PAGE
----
One thing I also needed to do was to replace the chapter names I had listed in the chapter as :

et cetera.

I used this code to do that:

quarto_yaml_rmd <- read_lines("_quarto.yml")

quarto_yaml_qmd <- str_replace_all(string = quarto_yaml_rmd,
                                   pattern = "Rmd",
                                   replacement = "qmd")

  x = quarto_yaml_qmd,
  file = "_quarto.yml"

Which you can see in this commit.

build? preview?

I then tried to click the nifty, “build” tab that appears in the environment pane in RStudio. But this didn’t work. So I turned to the terminal and typed:

quarto preview

And then I got some errors.


qmd4sci nick$ quarto preview
Preparing to preview
[ 1/23] index.qmd
ERROR: Validation of YAML front matter failed.
ERROR: In file index.qmd
(line 11, columns 13--15) Key colorlinks has value yes, which must be `true` or `false`

✖ The value yes is a string.
ℹ The error happened in location colorlinks.
ℹ Quarto uses YAML 1.2, which interprets booleans strictly.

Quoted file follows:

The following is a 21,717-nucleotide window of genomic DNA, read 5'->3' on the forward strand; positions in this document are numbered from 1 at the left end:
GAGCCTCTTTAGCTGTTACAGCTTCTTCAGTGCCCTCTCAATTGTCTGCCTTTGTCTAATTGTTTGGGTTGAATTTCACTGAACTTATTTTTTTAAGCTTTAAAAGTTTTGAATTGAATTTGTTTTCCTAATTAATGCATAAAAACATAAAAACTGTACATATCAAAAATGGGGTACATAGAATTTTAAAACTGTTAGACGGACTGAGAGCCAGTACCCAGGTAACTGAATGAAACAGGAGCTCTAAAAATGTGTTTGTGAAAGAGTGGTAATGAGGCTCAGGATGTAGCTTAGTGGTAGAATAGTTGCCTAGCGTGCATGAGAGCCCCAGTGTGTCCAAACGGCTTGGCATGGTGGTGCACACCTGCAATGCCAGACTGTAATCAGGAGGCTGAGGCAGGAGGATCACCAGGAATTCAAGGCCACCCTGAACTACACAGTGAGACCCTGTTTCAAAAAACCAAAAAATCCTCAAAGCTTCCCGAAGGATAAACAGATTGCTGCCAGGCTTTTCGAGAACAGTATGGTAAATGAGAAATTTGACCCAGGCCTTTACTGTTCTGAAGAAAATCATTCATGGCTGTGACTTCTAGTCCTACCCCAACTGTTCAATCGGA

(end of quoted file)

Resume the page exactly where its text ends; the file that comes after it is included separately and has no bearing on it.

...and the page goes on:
ℹ Try using true instead.

Which is actually quite helpful!

This tells me that I need to look at the index.qmd file, which had a bunch of YAML metadata in it like so:

title: "RMarkdown for Scientists"
author: "Nicholas Tierney"
date: "2022-04-11"
knit: "bookdown::render_book"
description: "A book created for a 3 hour workshop on rmarkdown"
documentclass: krantz
site: bookdown::bookdown_site
bibliography: [book.bib, packages.bib]
biblio-style: apalike
colorlinks: yes
fontsize: 12pt
monofont: "Source Code Pro"
monofontoptions: "Scale=0.7"
link-citations: yes
url: 'https\://'

It turns out I could remove this, and put most of it into the _quarto.yml file. I think this is a nice example of how quarto can help simplify things. It used to be a thing that you had to have some file that gave some extra metadata, or at least, it seemed like the best thing to do at the time that I wrote that book. But now all of that stuff goes into _quarto.yml.

(Also, really cool thing about using the latest RStudio daily build that I noticed, is that you get tab-completion when you are inside the YAML. So you can start exploring options for things to add! Neat. But perhaps that was already a feature in regular-rstudio and I didn’t notice.)

Anyway, these changes are detailed in this commit.

repeat: build? preview?

The build tab doesn’t seem to work for me in RStudio, since it seems to call rmarkdown by default and that doesn’t really work.

Typing quarto preview into my terminal I get something like this:

Rather neatly, quarto appears to re render whenever I save files, which is pretty awesome!

What next?

I’ll need to update the book to change references from rmarkdown to quarto, as well as change all the details of rmarkdown to quarto, and all the new quarto features. Which is, well, probably a lot.